Leonard is a free agent in the summer of 2019 and can then sign anywhere he wants. That has reportedly been Los Angeles, although in Las Vegas I heard rumors from sources that both the Lakers and Clippers are in play to get him.

The Raptors will have this season to win him over and get him to re-sign — just as Oklahoma City did with Paul George. Toronto is a fantastic city, it has a passionate fan base, and the team is poised to win a lot. Toronto also has more money: with the trade Toronto can offer Leonard a five-year, $190 million contract next summer, the most any other team can put on the table is a four-year, $141 million offer. Leonard, it should be noted, walked away from a $221 million offer should he have worked things out with the Spurs.

If Leonard is fully healthy — something nobody really knows for sure — the Raptors would be contenders in the East, a team that is a threat to favorite Boston as well as Philadelphia.

Blazers win 2018 NBA Las Vegas Summer League Championship vs. Lakers

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The Portland Trail Blazers are your 2018 NBA Las Vegas Summer League Champions. I want Multnomah County just to drink that in for a minute.

Tuesday night’s Final was not a close one, with the Trail Blazers in control of the game for most of the time. Portland jumped out to an early 31-19 lead, and were led by KJ McDaniels, who eventually took home the championship game’s MVP honors.

On the other side of the floor, it was Summer League MVP Josh Hart who had been ejected in the fourth quarter. Portland’s largest lead was 24 points, and it was surely a frustrating night for the young Lakers Squad.

Via Twitter:

McDaniels led the way for Portland, finishing with 17 points, seven rebounds, and one assist on 57 percent shooting from the field. The Blazers had six players in double figures, and helped shut down LA from 3-point range, forcing them to shoot just 3-of-21 from deep.

Hart scored 12 points for the Lakers, and Los Angeles had just three players in double figures. As a team, LA shot 39 percent from the field during the 18-point loss.

This Summer League playoff win doesn’t quite make up for the 2000 Western Conference Finals between these two rivals, But Blazers fans have to be happy that their team at least got a sniff of a deep playoff run.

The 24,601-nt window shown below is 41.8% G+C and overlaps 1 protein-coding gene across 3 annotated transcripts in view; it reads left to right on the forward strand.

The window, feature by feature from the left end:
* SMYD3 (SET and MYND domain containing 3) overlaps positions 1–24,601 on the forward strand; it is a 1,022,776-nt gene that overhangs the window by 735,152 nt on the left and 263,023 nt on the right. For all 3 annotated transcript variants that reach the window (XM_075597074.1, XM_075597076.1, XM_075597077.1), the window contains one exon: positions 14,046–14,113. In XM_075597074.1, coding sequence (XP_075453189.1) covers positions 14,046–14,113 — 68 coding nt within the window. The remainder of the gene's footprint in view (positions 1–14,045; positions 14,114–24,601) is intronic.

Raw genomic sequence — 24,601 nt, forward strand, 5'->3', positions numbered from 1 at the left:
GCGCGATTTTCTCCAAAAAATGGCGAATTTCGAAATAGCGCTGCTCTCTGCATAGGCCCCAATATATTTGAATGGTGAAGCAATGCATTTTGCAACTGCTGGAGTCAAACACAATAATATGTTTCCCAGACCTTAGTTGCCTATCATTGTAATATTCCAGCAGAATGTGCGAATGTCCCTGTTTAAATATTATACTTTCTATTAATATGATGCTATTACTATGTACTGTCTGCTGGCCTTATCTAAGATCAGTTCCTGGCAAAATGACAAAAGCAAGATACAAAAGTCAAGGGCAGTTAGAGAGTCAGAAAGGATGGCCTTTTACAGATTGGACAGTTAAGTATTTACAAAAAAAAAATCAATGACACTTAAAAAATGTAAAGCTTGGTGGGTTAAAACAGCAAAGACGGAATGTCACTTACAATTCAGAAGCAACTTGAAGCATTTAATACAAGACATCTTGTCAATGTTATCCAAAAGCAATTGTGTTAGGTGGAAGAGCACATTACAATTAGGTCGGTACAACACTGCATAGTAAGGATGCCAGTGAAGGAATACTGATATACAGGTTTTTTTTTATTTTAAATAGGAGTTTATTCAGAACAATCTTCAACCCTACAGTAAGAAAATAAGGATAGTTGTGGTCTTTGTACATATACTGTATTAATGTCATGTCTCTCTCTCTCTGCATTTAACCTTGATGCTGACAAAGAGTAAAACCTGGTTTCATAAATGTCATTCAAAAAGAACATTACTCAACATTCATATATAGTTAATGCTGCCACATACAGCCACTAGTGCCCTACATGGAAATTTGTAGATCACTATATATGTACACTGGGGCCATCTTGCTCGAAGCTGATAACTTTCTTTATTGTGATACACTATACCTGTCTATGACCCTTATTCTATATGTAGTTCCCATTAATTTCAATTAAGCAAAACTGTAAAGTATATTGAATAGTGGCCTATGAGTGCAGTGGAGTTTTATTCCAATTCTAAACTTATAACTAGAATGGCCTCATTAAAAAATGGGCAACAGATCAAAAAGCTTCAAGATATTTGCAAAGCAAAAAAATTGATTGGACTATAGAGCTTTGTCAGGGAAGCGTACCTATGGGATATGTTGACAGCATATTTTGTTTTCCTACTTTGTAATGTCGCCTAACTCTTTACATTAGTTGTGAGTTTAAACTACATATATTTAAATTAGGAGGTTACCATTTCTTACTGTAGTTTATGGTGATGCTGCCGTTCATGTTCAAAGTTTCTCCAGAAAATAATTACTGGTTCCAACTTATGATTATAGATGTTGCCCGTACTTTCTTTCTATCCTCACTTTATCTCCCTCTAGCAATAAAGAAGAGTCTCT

No doubt they will be partying on SE Division tonight.

Lakers’ Josh Hart get ejected during Summer League Final (VIDEO)

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Josh Hart was the Las Vegas Summer League MVP for the Los Angeles Lakers. He scored a whopping 37 points during Monday night’s 2OT win against the Cleveland Cavaliers, but apparently it was just too much of him to finish Tuesday’s Final against the Portland Trail Blazers.

Hart didn’t agree with an official’s decision — presumably on a no-call — late in the fourth quarter, and he had some choice words for the referee as the floor changed possession. The Lakers guard already had one technical foul from earlier in the game, so his second earned him an ejection. It was his second of Summer League.

That’s not necessarily a good look for Hart, although it’s not as though Summer League has a real impact on a player’s career in the long run.

Should Hart have been upset that he did not get a foul? Probably not, seeing as how he led with his elbow. No doubt Lakers brass will be more concerned by the fact that he was ejected from not one but two Summer League games during his MVP run.

Hart will have to get his emotions under control as we head into the regular season for Los Angeles.

The Trail Blazers beat the Lakers in the Final, 91-73, with KJ McDaniels taking home the championship game MVP honors.